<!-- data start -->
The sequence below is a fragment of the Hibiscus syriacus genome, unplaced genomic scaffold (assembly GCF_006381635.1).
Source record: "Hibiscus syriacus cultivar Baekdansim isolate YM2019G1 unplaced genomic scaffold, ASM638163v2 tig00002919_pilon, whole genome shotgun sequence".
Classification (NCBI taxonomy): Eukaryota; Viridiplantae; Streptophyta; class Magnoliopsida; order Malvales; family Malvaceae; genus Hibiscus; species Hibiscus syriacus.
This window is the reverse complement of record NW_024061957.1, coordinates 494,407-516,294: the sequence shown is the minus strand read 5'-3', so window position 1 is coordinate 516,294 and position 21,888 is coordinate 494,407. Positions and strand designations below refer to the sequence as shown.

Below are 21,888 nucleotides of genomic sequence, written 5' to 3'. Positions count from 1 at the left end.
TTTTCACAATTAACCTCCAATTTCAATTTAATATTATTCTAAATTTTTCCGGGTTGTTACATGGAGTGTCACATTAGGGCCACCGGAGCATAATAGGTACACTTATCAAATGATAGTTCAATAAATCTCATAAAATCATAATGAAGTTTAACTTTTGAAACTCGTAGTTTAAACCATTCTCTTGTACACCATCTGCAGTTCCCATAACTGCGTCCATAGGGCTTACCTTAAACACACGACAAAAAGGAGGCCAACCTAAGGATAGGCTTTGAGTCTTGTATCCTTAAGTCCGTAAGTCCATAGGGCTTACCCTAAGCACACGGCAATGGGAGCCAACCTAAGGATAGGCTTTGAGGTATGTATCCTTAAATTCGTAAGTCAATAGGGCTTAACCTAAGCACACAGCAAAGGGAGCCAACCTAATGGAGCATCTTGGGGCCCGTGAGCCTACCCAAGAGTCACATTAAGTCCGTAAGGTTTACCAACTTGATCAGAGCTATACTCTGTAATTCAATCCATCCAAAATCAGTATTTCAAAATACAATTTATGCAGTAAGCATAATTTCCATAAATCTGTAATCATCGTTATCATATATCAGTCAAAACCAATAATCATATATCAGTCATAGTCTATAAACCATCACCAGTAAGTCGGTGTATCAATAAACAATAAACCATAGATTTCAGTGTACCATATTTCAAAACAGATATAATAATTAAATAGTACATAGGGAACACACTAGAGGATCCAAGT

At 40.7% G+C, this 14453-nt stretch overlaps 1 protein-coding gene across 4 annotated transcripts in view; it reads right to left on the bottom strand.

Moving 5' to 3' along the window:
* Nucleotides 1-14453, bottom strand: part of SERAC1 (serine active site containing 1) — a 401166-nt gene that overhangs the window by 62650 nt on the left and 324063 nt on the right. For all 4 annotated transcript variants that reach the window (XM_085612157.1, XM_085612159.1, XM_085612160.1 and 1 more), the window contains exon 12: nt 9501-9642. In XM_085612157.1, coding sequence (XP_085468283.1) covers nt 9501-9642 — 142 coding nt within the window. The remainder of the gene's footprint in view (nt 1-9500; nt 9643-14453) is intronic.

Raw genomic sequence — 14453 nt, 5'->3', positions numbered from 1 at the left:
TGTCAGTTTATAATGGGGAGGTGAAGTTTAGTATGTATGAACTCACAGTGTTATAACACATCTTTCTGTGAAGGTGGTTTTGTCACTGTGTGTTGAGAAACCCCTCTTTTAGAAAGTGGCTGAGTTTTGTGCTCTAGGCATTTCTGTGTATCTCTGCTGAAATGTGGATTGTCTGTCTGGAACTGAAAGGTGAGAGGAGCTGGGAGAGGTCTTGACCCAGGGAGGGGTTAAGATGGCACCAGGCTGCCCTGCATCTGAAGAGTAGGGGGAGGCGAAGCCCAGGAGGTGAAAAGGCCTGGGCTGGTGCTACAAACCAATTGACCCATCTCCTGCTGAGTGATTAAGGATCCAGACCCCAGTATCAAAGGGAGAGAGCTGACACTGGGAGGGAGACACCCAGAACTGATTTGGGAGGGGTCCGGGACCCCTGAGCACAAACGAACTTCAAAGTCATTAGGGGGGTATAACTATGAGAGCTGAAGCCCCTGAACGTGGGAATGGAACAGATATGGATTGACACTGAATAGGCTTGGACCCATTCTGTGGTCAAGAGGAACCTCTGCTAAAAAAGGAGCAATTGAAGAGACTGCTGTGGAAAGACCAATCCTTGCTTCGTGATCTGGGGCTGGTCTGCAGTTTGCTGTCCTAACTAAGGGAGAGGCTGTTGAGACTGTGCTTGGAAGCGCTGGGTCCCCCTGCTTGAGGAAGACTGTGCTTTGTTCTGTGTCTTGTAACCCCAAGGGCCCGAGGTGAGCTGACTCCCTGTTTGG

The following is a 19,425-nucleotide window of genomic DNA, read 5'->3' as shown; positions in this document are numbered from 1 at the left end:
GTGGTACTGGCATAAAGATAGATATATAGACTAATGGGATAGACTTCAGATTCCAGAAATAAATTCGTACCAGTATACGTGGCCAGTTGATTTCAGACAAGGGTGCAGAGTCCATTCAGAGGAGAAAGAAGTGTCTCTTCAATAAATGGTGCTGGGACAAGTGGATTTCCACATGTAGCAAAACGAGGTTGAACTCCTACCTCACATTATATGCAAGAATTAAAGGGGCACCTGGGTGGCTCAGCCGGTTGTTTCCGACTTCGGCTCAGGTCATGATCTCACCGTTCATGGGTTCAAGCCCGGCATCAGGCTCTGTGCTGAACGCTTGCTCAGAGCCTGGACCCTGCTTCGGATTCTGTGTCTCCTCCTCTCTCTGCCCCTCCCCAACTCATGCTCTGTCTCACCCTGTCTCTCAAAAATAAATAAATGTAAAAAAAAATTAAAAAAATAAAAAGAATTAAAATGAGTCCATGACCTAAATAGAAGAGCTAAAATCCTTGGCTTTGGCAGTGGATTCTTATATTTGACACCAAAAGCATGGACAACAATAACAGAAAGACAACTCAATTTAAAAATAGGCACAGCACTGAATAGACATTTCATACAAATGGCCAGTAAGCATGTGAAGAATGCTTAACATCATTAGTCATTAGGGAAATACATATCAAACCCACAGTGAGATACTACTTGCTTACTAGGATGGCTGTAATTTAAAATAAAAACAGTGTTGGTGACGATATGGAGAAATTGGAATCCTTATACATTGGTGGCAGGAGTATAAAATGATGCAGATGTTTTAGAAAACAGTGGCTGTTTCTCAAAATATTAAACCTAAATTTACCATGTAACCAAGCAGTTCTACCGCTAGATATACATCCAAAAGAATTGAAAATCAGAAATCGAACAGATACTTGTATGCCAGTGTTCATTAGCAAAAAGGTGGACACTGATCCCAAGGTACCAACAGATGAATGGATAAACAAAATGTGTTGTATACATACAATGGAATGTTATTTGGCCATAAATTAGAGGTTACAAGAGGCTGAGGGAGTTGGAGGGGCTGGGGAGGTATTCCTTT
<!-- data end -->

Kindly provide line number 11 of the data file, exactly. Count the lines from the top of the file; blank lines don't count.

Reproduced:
TGTCAGTTTATAATGGGGAGGTGAAGTTTAGTATGTATGAACTCACAGTGTTATAACACATCTTTCTGTGAAGGTGGTTTTGTCACTGTGTGTTGAGAAACCCCTCTTTTAGAAAGTGGCTGAGTTTTGTGCTCTAGGCATTTCTGTGTATCTCTGCTGAAATGTGGATTGTCTGTCTGGAACTGAAAGGTGAGAGGAGCTGGGAGAGGTCTTGACCCAGGGAGGGGTTAAGATGGCACCAGGCTGCCCTGCATCTGAAGAGTAGGGGGAGGCGAAGCCCAGGAGGTGAAAAGGCCTGGGCTGGTGCTACAAACCAATTGACCCATCTCCTGCTGAGTGATTAAGGATCCAGACCCCAGTATCAAAGGGAGAGAGCTGACACTGGGAGGGAGACACCCAGAACTGATTTGGGAGGGGTCCGGGACCCCTGAGCACAAACGAACTTCAAAGTCATTAGGGGGGTATAACTATGAGAGCTGAAGCCCCTGAACGTGGGAATGGAACAGATATGGATTGACACTGAATAGGCTTGGACCCATTCTGTGGTCAAGAGGAACCTCTGCTAAAAAAGGAGCAATTGAAGAGACTGCTGTGGAAAGACCAATCCTTGCTTCGTGATCTGGGGCTGGTCTGCAGTTTGCTGTCCTAACTAAGGGAGAGGCTGTTGAGACTGTGCTTGGAAGCGCTGGGTCCCCCTGCTTGAGGAAGACTGTGCTTTGTTCTGTGTCTTGTAACCCCAAGGGCCCGAGGTGAGCTGACTCCCTGTTTGG